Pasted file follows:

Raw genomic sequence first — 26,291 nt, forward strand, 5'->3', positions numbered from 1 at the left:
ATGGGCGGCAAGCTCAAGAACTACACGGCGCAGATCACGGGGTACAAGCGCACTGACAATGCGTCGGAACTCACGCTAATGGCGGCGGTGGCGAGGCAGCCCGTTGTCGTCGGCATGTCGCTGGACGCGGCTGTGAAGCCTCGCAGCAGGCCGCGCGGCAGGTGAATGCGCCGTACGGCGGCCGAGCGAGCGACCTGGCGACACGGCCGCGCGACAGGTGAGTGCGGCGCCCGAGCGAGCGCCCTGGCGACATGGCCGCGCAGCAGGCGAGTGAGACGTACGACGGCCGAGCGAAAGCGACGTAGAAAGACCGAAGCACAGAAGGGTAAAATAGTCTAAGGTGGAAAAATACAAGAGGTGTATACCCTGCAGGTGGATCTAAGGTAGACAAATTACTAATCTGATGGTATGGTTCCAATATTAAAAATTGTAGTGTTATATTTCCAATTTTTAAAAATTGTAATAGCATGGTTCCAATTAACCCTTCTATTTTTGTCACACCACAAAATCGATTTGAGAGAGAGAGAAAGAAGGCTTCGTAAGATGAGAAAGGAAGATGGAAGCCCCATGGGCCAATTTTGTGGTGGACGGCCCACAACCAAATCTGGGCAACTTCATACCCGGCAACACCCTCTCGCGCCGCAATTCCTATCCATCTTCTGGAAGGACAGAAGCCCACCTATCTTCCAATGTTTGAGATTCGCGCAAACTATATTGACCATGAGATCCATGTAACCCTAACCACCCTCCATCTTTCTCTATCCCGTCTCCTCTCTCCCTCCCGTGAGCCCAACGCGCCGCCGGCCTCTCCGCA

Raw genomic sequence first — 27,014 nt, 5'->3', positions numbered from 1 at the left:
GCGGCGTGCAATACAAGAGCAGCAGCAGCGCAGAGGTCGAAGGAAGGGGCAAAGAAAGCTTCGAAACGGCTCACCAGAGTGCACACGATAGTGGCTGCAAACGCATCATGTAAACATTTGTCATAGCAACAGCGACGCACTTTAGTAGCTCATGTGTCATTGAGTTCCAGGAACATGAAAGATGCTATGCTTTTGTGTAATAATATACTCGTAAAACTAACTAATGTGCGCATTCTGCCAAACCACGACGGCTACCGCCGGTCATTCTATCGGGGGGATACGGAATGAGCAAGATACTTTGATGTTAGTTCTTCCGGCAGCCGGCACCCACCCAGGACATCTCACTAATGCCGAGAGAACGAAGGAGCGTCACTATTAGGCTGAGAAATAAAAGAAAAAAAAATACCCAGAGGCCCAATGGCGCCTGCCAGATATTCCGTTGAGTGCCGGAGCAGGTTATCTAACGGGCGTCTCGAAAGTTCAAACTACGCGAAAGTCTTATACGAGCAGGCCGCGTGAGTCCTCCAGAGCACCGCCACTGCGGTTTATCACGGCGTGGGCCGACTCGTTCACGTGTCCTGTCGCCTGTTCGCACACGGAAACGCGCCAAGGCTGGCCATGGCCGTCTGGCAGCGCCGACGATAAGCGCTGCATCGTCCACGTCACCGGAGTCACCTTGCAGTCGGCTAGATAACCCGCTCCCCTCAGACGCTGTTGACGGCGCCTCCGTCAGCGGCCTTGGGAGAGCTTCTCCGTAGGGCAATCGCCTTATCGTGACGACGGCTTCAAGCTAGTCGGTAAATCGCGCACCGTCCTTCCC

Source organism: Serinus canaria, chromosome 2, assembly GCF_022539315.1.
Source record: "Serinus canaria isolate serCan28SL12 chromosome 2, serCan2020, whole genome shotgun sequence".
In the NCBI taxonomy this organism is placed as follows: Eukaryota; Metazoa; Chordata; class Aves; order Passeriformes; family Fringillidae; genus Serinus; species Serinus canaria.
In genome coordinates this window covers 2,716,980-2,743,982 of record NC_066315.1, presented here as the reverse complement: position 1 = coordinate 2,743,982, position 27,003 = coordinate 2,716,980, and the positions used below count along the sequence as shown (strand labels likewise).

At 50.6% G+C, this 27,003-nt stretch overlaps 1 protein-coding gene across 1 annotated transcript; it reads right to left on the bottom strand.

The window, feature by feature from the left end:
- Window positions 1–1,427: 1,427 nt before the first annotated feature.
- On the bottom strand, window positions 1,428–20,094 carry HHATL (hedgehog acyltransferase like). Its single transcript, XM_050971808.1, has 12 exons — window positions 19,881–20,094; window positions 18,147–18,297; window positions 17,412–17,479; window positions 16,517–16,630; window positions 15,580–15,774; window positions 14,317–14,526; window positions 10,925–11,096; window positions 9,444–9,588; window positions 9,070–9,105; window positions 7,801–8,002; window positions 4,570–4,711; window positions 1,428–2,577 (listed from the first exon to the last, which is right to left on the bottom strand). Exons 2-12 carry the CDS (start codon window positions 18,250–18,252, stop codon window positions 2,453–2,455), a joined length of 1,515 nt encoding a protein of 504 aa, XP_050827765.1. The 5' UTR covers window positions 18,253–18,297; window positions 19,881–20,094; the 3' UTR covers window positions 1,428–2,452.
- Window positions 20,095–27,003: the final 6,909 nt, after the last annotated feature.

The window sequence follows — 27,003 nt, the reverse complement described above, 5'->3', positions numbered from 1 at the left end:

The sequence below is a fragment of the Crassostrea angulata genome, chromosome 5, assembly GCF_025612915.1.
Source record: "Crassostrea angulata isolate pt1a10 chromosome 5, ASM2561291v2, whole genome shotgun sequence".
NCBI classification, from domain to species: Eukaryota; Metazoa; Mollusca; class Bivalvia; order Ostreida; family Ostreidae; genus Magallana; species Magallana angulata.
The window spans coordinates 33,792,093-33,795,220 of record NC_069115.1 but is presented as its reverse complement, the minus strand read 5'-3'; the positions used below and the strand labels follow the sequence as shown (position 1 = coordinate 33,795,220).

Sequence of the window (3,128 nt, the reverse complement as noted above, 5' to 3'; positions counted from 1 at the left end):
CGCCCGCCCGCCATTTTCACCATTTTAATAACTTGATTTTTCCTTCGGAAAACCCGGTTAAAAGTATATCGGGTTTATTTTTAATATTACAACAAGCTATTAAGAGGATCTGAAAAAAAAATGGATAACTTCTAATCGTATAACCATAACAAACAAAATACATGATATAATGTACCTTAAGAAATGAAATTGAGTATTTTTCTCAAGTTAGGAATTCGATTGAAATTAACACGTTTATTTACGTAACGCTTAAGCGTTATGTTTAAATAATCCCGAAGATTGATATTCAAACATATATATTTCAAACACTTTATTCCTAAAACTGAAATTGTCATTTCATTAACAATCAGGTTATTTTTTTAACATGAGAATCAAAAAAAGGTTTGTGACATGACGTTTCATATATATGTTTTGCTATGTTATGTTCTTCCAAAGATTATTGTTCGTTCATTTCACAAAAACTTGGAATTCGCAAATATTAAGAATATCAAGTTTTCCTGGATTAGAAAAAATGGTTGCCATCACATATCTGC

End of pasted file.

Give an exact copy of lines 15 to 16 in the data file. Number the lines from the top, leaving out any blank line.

The sequence below is a fragment of the Crassostrea angulata genome, chromosome 5, assembly GCF_025612915.1.
Source record: "Crassostrea angulata isolate pt1a10 chromosome 5, ASM2561291v2, whole genome shotgun sequence".